- The Washington Times - Wednesday, May 9, 2001

Why are three Bush nominees to the Defense Department being held up by Republican senators?Something is wrong in Bushland. We have a president who is conservative beyond Reaganaut hopes, whose Cabinet is larded with rightist, and who woos conservatives like an ardent suitor. Yet his natural allies on Capitol Hill are boiling. Is this George Ws fault? Only in the buck-stopping sense. Somewhere, staff is failing him.
To celebrate his first 100 days in office, President Bush invited all the members of Congress to lunch at the White House. But fewer than half came, and the liberal press had great fun making the White House look silly. Every Capitol Hill intern knows senators and representatives open the week in their districts, fund-raising and fence-mending, and that you dont ask them for lunch on Mondays. Why didnt the White House know that?
And someone in Bushland doesnt realize that senators and representatives need advance warning of important speeches. Since 1981, when Sen. Jim McClure, Idaho Republican, then chairman of the Senate Republican Conference, set up the first in-house congressional television capability, there has been a procedure for supporting important presidential speeches. First, you brief your supporters on the Hill on the upcoming message. Then the Republican conferences set up cameras so senators can conveniently tape messages of support to go out to the networks and cable stations. And presto. Right after the president speaks, Republican senators from each state can be seen supporting the presidents policy.
When Mr. McClure initiated the procedure, he was criticized by the press for coming "between the media and their audience." Exactly.
But President Bushs critical May Day ballistic missile defense speech caught congressional troops unarmed. Congress heard about the impending speech from the press and even then couldnt get details. As a result, when Mr. Bush gave the speech, nobody was lined up to help. And without help, BMD will not be developed.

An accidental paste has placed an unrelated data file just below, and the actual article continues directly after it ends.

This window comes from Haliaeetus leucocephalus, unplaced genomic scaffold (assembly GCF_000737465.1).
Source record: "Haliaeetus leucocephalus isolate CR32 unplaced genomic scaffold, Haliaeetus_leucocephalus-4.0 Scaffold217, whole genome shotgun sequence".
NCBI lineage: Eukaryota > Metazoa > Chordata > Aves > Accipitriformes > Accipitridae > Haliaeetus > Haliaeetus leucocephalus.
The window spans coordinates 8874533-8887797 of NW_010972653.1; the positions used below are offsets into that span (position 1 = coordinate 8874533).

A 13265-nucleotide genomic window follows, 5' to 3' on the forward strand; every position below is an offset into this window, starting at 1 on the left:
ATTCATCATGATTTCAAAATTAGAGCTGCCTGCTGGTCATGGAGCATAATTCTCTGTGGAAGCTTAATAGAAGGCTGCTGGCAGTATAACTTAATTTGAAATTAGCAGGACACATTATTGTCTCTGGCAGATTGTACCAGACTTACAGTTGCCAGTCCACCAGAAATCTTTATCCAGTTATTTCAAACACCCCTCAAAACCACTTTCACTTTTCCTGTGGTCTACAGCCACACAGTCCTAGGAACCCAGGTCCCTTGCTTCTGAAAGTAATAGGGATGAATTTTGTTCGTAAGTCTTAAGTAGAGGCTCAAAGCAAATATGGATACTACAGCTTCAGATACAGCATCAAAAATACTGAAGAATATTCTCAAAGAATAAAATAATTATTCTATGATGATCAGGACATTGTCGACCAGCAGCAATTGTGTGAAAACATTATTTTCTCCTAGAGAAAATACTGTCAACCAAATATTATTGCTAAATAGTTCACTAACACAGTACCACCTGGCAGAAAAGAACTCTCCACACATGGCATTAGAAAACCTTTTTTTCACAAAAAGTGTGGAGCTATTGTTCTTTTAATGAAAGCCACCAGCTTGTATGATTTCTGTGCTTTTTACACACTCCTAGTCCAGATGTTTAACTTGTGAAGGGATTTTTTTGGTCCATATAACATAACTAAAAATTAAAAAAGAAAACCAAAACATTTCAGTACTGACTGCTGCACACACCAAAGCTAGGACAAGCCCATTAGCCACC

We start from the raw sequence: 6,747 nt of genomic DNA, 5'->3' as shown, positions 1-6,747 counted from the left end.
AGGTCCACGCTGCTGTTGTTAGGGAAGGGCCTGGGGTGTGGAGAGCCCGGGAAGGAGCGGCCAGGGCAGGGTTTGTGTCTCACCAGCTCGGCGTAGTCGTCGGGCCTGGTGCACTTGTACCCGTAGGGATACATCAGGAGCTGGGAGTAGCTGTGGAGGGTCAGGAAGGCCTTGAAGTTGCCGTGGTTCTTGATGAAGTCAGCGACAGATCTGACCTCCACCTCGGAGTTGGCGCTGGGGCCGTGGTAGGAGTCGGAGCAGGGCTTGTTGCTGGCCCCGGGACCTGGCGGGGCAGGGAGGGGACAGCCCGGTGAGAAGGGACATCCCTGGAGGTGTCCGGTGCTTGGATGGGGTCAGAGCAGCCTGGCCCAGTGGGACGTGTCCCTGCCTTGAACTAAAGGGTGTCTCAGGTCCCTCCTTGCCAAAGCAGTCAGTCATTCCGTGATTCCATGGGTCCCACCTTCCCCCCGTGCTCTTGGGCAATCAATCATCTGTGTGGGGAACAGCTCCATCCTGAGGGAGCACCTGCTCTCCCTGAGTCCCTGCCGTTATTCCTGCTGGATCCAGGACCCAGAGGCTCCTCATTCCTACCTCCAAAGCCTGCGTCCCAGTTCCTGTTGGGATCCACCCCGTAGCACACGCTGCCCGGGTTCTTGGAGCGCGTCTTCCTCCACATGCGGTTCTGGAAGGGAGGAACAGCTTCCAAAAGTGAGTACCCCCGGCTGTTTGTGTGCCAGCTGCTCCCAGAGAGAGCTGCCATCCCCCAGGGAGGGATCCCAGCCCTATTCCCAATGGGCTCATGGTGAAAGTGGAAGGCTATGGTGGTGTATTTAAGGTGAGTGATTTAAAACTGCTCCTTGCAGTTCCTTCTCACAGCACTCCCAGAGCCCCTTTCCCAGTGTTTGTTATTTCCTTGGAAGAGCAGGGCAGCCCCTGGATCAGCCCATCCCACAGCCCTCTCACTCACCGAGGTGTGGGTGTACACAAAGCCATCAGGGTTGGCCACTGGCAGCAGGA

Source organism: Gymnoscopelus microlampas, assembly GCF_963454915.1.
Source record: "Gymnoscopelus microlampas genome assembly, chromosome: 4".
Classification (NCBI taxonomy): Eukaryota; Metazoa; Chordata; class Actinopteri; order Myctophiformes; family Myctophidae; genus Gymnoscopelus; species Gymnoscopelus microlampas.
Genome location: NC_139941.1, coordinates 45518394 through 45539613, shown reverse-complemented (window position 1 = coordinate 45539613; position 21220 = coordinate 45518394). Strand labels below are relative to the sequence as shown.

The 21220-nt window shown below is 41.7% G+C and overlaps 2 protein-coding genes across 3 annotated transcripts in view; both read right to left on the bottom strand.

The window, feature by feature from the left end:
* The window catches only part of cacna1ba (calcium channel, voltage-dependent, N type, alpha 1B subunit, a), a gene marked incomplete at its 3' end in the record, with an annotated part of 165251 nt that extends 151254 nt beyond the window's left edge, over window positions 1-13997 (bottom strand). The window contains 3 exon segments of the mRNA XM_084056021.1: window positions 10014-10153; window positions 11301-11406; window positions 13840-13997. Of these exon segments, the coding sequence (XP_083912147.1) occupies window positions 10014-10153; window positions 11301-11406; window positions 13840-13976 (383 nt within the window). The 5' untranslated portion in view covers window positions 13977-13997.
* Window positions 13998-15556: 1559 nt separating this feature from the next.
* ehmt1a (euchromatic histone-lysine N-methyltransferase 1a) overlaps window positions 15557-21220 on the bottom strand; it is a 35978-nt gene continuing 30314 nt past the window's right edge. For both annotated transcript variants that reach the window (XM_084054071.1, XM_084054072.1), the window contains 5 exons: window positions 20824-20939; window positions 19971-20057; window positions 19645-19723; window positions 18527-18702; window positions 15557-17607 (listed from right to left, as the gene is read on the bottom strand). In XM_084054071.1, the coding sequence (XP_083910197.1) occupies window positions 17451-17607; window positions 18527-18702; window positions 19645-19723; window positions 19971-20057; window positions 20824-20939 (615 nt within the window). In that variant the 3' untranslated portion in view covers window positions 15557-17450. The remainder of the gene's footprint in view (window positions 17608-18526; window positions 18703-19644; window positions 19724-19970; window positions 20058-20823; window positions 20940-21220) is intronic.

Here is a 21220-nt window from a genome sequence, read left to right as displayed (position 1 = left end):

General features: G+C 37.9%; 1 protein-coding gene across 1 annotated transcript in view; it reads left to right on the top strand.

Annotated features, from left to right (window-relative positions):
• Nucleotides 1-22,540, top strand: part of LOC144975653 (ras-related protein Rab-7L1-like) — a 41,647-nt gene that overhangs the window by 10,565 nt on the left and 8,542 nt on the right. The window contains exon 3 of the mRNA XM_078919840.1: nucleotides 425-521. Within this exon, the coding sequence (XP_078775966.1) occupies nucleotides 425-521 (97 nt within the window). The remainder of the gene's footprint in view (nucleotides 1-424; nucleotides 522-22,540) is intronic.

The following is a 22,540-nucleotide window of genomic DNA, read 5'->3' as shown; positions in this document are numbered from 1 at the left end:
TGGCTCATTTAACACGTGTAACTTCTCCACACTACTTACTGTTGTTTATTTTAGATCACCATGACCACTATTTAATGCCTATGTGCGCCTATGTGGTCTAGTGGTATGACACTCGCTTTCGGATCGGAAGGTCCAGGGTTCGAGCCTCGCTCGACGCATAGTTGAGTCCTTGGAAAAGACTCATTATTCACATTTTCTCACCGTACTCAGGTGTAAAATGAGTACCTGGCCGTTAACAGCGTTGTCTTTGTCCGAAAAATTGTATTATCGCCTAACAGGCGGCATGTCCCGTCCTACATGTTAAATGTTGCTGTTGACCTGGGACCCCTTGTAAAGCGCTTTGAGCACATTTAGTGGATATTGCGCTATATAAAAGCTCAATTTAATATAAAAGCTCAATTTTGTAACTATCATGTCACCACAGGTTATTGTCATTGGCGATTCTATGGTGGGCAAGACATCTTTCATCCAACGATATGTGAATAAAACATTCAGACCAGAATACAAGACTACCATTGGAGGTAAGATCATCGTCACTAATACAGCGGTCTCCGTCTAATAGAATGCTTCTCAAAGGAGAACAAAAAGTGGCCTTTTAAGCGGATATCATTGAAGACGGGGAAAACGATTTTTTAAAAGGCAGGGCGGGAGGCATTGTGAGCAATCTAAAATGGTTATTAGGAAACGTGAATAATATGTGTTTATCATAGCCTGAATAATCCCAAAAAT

Another peculiar episode involved the Pentagons announcement that military cooperation between the U.S. and China would be terminated, a move immediately countermanded by the White House. The Department of Defense presumably had attempted to pre-empt the policy initiative from the more pro-Chinese State Department. This is politics as usual. But why was the predictably controversial anti-China memo (which was sufficiently detailed as to make it unclear how it could have misrepresented Defense Secretary Donald Rumsfelds position) signed by Chris Williams, a temporary consultant in his terminal week at the Defense Department, and who is not legally empowered to sign high-level policy memoranda for any administration on any subject which the Defense Department (which has a perfectly competent legal office) knows?
Most Republicans on Capitol Hill support the Rumsfeld position, but they will soon lose heart if his decisions do not stand. No effort was made by the Pentagon to line up easily acquired Hill support prior to issuing the China memo. Why not?
DODs problem is usually blamed on the lack of confirmed staff which may have been caused in part by the vote-count delay in Florida. Even so, why is the nations most important department filling posts so slowly?
One reason for the delay is the conscientious, but redundant, process of doing security clearances, from scratch, on people who have been cleared before. One Capitol Hill staffer had to leave a meeting recently to talk with an FBI agent clearing Howard Baker.
The staffing problem is having major ramifications. Capitol Hill is currently awash with rumors that the Defense Department considers the Hill if not enemy ground at least not friendly territory. And senators, tired of hearing their staff called "Hillbillies" and of being kept out of the loop, are striking back. Three Bush nominees to DOD, those for the important positions of assistant secretary for public affairs, general counsel, and undersecretary for acquisition are being held up by and this is not a typo Republican senators.
Sens. Trent Lott of Mississippi, Ted Stevens of Alaska and John Warner of Virginia have reportedly met with Secretary Rumsfeld to make peace. But if the hostilities are not quickly ended, the administration may find itself unprepared to cope with more dangerous foes.
Instead of complicating the clearance procedure, President Bush should order the FBI to streamline the process, which it could do by not duplicating work done on nominees who have been cleared before which includes, probably, most of the high-level appointees.
No matter how competent Mr. Bushs top people are and they get high marks they cannot run the government without good staff.

M.D.B. Carlisle was assistant secretary of defense in the Reagan administration. Daniel Oliver was chairman of the Federal Trade Commission from 1986 to 1989.


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